Dateline: January 20, 1961
After serving on Senator John Kennedy’s campaign staff in the months leading up to his successful election as President, my dad was then appointed Executive Director of his inauguration.
What that meant to our family were special perks. We had a bird’s-eye view of the youthful President as he delivered his memorable speech. We watched the parade and sympathized with the Colonial fife players who wore thin cotton gloves in the 20-degree weather. We eyeballed Jackie and Jack as they waltzed past our box in a glittering ball at the Shoreham Hotel.
But before any of that, my brother, sister and I had to get to Washington from scattered locations north. (Another brother had a final exam at Princeton that Friday and couldn’t leave the university.) A nasty nor’easter blanketed the capital with snow, causing utter havoc through the city. It also shut down Washington National Airport.
Historian Arthur Schlesinger, Jr., wrote: “It had been cold all week in Washington. Then the snow came. Traffic stopped all over town. People abandoned their cars in snowdrifts and marched grimly into the gale, heads down. By midnight the city was choked with snow. Workmen labored to clear Pennsylvania Avenue. Soldiers used flamethrowers to melt the frozen drifts.”
As a freshman at college in upstate New York, I flew from Albany to New York City early on January 19, then boarded an afternoon flight to Washington. I spotted Adlai Stevenson sitting two rows ahead of me, giving me comfort that the pilot would actually make it to Washington safely despite the growing storm.
Not quite. We had to land at Richmond. Then, along with Adlai, I climbed aboard a Greyhound bus that slipped and skidded its way to the capital.
Brother Ross was coming from Hanover, New Hampshire, via Boston. The snowstorm was blanketing the entire east coast, and his Eastern Airlines flight was cancelled. All trains were also stopped by the weather, so he bought himself a one-way bus ticket from Beantown to D.C.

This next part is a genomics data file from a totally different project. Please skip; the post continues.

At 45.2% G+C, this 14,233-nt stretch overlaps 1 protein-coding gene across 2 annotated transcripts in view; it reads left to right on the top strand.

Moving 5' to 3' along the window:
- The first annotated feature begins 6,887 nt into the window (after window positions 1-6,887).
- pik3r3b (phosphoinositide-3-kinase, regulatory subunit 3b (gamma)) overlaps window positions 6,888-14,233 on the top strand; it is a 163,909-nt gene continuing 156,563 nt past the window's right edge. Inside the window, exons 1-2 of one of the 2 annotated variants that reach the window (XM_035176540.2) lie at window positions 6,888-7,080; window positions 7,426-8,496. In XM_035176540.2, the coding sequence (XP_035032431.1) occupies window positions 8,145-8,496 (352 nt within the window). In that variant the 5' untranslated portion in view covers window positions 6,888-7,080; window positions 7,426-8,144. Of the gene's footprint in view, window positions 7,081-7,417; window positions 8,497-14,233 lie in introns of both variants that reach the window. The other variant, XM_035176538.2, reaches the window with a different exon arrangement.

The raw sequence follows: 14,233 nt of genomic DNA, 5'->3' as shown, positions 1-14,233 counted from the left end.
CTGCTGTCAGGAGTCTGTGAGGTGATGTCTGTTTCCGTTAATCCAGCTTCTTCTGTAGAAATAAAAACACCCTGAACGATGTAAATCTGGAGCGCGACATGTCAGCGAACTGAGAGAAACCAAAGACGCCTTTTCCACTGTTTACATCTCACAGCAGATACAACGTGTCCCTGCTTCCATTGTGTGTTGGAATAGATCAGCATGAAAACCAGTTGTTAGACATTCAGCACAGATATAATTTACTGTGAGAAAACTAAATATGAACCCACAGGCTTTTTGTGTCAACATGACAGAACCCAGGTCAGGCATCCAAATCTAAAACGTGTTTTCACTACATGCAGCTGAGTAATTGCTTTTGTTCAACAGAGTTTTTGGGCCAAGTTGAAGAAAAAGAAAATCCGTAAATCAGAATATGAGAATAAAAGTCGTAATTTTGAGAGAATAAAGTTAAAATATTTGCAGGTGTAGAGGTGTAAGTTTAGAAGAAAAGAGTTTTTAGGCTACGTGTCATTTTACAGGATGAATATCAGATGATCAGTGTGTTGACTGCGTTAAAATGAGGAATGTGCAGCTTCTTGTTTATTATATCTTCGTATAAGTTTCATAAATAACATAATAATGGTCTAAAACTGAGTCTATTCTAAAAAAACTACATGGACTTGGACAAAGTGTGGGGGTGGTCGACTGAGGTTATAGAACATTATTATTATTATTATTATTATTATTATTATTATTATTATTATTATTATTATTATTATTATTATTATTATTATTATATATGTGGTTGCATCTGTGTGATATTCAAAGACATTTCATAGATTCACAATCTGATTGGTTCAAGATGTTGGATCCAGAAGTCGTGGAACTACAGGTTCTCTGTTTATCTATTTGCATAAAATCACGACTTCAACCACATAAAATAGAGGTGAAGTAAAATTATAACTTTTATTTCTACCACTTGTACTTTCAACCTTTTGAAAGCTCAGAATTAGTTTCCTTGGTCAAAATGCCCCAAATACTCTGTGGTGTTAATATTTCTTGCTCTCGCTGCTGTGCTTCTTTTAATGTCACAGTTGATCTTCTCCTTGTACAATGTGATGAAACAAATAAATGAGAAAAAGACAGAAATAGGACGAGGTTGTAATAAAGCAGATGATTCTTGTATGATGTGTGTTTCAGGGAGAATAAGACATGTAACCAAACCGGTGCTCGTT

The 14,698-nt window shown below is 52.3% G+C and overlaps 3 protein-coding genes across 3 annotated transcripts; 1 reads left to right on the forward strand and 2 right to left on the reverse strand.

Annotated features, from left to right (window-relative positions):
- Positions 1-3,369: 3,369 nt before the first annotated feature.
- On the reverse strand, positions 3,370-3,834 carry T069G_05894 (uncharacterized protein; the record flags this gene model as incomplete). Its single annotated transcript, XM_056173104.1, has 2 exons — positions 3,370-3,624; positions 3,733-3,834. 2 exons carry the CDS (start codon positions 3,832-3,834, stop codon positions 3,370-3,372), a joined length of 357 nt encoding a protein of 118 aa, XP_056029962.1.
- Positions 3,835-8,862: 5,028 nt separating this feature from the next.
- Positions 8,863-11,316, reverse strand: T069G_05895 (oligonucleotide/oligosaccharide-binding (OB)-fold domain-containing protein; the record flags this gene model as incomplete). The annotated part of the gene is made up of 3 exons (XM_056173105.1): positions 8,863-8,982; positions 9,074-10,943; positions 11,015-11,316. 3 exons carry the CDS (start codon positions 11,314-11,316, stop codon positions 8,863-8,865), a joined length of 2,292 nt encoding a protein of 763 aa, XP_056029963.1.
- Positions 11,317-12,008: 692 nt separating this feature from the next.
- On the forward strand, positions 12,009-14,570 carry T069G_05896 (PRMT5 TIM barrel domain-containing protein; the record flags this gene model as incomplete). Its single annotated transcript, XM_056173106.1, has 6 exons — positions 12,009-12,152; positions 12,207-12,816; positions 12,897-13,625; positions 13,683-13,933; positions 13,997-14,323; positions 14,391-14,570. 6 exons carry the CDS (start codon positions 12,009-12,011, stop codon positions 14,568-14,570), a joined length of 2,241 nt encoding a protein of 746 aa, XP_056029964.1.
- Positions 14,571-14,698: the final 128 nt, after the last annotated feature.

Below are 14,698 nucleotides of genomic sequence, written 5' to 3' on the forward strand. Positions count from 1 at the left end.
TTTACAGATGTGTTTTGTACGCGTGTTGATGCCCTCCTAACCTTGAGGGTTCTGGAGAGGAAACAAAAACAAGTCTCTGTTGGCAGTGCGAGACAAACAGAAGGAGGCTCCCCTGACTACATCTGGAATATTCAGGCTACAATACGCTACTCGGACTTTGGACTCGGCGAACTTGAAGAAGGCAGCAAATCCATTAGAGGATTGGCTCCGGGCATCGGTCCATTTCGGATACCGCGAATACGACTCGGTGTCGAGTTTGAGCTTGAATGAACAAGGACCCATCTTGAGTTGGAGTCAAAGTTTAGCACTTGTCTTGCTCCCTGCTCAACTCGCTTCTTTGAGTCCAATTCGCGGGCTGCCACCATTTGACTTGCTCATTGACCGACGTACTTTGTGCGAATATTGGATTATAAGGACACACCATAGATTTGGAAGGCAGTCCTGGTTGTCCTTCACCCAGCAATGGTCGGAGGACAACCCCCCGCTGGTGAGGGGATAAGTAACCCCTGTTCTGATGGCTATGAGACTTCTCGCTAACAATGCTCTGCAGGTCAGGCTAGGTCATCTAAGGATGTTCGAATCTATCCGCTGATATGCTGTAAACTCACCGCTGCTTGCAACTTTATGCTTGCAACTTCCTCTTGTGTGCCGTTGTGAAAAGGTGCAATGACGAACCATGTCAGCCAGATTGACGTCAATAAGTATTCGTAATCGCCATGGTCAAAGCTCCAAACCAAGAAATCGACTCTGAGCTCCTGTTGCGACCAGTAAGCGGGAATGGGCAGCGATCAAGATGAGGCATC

Before phoning our mother to tell her he would hopefully arrive in Washington early morning on January 20, he placed an English text book he was studying for a course at Dartmouth atop the phone booth. When he hung up, he discovered someone had stolen the book so he had nothing to read during the all-night bus trip.
Amazingly, sister Robin had been able to take the train from her school in Philadelphia to D.C. with no problem.
Inauguration day was bitterly brisk but sparkling with sunshine. We were sitting right up front when JFK said, “Ask not what your country can do for you…”. We watched poet Robert Frost struggle to read his poem, “The Gift Outright”, and then recite it entirely from memory.
During the endless parade, we were fortunate to sit in a reviewing stand next to the West Entrance to the White House. My key memory is that it was frightfully cold. A highlight was watching Robert F. Kennedy, sitting atop his open-back limousine, tip his hat to his brother, the new president, as their cars passed each other when JFK’s limo turned into the West Entrance
My sister and I cannot recall what we wore to the Inaugural Ball but, knowing our mother, we were undoubtedly outfitted in lovely long dresses. But that same mother was not above snatching six red satin pillows from the Presidential reviewing stand where JFK and Jackie had sat.
We kids have no idea where those pillows are today. But we will never forget January 20, 1961.